Late last year, when conservatives everywhere were grieving publicly for each American who'd received a cancellation notice from a health insurance carrier, the smartest among them realized they had a small problem on their hands.
The wave of cancellations made for great politics, and it was a joy to watch the public's trust in Obama crater for having promised everyone that they could keep their plans. But by turning an insurance market disruption into a political liability -- and a normatively bad thing -- Republicans had left themselves very little room to advance conservative health policy ideas.
The cornerstone of nearly every conservative health care reform plan is to eliminate or dramatically reduce the tax preference for employer-sponsored health insurance and use the revenues to help people pay for their own coverage. But the disruptions that would entail would dwarf the ones Obamacare is creating, and conservative wonks realized that by opportunistically attacking Obamacare, political operatives had just crafted the very attacks that could ultimately doom their own policymaking pursuits.
Writing at National Review late last year, Ramesh Ponnuru noted that in the wake of the cancelations row conservatives would have to move more gradually than they might ideally like.
"Some Republican health-care plans would run up against this same obstacle, because they, too, disrupt existing health-insurance arrangements," he wrote. "The answer to this problem, I think, is not to abandon the idea of moving in the direction of free-market health care as an alternative to Obamacare; it’s to make that move in steps. Step one would be flattening the tax break so it no longer rewards the purchase of the most comprehensive coverage available."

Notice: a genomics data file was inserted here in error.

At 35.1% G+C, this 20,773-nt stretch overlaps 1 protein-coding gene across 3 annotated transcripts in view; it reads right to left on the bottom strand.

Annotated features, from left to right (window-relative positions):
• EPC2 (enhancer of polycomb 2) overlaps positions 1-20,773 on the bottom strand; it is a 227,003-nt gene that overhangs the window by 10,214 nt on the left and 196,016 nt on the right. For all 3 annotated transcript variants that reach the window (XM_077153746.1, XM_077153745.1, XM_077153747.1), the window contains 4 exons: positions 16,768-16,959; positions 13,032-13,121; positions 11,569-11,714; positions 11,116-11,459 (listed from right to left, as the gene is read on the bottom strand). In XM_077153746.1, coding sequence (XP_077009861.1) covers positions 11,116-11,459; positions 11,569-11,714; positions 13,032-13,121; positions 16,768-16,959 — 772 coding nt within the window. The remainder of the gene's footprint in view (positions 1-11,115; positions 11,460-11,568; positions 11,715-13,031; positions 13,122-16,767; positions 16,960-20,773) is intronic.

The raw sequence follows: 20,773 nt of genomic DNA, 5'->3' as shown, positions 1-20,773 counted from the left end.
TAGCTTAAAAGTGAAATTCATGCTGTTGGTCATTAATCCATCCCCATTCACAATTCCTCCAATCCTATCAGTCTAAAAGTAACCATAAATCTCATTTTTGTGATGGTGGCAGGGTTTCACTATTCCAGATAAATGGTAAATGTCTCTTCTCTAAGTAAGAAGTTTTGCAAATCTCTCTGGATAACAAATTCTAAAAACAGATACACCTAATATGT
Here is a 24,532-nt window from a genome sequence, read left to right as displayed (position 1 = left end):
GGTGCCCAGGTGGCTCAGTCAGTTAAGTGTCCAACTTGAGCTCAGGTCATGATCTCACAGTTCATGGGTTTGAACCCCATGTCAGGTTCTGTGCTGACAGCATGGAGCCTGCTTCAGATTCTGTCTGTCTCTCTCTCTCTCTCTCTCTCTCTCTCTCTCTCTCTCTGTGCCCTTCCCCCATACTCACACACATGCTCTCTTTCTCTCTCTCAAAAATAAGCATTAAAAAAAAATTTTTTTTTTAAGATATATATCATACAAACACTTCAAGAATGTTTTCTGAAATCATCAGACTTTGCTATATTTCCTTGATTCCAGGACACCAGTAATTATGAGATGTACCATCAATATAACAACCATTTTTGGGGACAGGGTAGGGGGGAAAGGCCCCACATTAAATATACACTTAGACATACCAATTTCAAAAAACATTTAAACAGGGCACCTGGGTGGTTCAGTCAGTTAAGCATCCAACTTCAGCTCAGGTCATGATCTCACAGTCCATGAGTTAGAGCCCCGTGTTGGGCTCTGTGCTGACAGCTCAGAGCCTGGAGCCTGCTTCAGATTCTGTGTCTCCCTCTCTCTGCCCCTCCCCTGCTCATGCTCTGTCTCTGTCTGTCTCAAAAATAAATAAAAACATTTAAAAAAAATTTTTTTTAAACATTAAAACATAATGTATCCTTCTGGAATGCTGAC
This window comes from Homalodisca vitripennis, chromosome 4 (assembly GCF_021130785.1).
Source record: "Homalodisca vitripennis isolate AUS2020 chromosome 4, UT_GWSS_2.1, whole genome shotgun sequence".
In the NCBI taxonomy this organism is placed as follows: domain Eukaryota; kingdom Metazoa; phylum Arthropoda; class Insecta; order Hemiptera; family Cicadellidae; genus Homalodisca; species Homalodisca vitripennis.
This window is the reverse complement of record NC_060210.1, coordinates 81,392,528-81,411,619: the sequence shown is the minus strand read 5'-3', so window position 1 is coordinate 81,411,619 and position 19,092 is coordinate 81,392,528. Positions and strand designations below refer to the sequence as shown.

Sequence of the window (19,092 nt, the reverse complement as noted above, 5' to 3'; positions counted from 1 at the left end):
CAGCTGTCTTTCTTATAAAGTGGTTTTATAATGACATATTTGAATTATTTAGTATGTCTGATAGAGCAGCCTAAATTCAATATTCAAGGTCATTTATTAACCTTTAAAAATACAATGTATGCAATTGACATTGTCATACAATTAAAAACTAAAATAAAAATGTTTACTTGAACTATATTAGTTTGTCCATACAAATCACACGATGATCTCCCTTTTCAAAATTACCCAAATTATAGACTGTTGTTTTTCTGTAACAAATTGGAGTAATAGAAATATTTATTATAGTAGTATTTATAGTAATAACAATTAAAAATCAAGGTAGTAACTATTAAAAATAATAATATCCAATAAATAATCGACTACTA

Easier said than done. Two weeks ago a trio of Republican senators introduced a plan to replace Obamacare. Conservatives everywhere, including Ponnuru and his National Review colleagues, applauded it. But its authors will seemingly have to choose between actually financing it or inviting the same severe market disruptions the GOP is now on record opposing. The plan itself called, somewhat confusingly, for "cap[ping] the tax exclusion for employee’s health coverage at 65 percent of an average plan’s costs.” Yuval Levin surmised reasonably that they meant capping it at the 65th percentile of employer plans. But either way its authors became caught in the trap their own party set for them in the fall. When questions started rolling in about market disruptions, they made a dramatic change to their white paper. The cap would now be set, vaguely, at "65 percent of the average market price for an expensive high-option plan," presumably at the expense of revenues required to finance the plan's coverage goals.